I've commented in the past about the important role that text plays in data visualization: in short, it helps to make the information you provide more accessible to your audience. But where should you place your text for it to best play its role? When it comes to chart and axis titles and legend, my recommendation is to left uppermost justify.
I frequently see chart and axis titles center-aligned and the legend placed to the right of the data it describes. Many standard tools default to this. I favor left uppermost justifying over center-title-alignment and righthand-legend-placement due to two reasons:
- Center alignment looks messy: center alignment doesn't create a clean line on either the left or the right, so text is left visually hanging.
- Your eye hits the left uppermost space first: in Western cultures, most people read left to right, top to bottom*. This means if you left uppermost justify your graph title, legend, and axis titles, your audience's eye hits how to interpret what they're looking at before they get to the data.
*I'm frequently asked the question how this changes in cultures reading in other directions: the small sample I've posed this question to have said that when it comes to business, the Western style prevails since so much international business is conducted in English. Please leave a comment with your thoughts if you have insight on this!
What I mean when I say "left uppermost align" when it comes to graph titles and legend is:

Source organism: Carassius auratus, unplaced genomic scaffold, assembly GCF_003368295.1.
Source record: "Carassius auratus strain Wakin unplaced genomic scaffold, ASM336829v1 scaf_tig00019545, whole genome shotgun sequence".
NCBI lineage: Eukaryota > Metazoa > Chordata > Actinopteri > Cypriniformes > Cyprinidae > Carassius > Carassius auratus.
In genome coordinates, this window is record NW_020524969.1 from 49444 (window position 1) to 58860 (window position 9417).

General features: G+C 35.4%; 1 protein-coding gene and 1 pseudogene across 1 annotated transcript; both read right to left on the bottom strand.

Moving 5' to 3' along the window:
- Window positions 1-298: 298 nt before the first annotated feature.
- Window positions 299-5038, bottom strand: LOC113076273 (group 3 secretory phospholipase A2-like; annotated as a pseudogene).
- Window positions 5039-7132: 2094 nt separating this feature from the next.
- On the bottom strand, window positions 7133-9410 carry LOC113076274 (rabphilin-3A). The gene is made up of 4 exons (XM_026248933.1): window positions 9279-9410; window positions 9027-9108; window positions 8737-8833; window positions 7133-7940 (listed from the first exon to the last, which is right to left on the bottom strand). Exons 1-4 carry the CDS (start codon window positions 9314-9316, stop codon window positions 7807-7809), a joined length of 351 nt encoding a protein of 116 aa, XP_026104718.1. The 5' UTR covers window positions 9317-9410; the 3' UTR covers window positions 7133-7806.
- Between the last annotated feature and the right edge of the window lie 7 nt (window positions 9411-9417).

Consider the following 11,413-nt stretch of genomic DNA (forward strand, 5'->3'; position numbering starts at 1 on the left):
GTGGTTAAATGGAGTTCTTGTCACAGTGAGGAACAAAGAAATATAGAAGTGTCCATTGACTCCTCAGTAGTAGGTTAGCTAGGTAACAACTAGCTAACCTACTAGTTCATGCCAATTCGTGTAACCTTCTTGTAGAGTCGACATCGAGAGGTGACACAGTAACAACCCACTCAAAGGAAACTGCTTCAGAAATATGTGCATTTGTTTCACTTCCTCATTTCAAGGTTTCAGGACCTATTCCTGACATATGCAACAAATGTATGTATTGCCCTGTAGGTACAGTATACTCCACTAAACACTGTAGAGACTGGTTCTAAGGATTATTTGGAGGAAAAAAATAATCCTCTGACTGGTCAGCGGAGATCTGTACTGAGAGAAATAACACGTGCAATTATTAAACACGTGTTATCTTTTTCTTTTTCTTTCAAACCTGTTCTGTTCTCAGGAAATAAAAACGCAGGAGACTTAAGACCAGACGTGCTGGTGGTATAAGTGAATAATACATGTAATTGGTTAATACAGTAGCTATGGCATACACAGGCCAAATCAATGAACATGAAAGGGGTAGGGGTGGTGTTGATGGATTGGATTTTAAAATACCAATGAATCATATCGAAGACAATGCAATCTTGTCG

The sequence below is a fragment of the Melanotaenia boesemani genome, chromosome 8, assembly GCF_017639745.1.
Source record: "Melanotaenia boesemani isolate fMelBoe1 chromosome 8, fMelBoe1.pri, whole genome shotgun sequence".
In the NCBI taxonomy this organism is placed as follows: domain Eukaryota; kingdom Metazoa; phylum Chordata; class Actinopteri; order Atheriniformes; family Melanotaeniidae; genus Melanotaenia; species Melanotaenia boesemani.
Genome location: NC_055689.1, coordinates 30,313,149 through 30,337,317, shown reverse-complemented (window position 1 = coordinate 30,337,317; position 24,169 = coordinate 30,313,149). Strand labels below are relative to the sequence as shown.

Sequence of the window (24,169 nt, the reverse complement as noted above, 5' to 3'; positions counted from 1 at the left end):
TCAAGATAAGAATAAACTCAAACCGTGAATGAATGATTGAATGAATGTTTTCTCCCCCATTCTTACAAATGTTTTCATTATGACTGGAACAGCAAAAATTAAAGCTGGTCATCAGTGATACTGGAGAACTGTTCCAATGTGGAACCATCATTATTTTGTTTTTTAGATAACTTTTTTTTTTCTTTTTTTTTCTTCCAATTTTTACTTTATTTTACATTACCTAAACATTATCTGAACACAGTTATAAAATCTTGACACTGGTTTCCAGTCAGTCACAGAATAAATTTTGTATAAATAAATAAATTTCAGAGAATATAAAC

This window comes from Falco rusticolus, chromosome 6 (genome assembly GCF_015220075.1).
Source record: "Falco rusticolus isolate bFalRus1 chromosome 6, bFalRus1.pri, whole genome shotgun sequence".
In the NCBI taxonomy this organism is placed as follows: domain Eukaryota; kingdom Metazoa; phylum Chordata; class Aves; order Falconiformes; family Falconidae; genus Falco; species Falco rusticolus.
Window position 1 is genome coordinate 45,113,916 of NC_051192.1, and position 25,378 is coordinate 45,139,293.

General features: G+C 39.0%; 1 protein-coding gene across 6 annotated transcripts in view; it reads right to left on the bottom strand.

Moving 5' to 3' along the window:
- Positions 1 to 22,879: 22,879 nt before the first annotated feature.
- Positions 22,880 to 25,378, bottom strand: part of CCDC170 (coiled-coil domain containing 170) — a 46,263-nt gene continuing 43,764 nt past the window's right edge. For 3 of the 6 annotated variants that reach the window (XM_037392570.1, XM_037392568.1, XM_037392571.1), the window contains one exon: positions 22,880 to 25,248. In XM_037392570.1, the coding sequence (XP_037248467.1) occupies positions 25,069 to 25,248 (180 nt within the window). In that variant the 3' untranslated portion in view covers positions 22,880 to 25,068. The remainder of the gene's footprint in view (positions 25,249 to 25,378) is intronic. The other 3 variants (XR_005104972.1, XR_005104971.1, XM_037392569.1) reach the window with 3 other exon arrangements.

- Graph title (+subtitle, if applicable) are positioned above graph and left-aligned.
- Legend is placed above graph (below title/subtitle) and left-aligned.
- y-axis title is aligned with topmost y-axis label.
- x-axis title is aligned with leftmost x-axis label.
Here's a quick look at what a typical graph looks like with default text alignment settings compared to when we follow this tip:
Personally, I steer clear of center alignment almost always in favor of left- or right-alignment. Outside of titles and legends, whether to left- or right-align your text comes down to the layout of the visual: sometimes right-alignment makes sense, for example in a horizontal bar chart you should right-align your y-axis labels so that funny spacing isn't created between the labels and the data. When in doubt, try aligning a couple of different ways and see what looks best: trust your eye or solicit input from a colleague.
Note: the Excel template to create the left uppermost chart above can be downloaded here.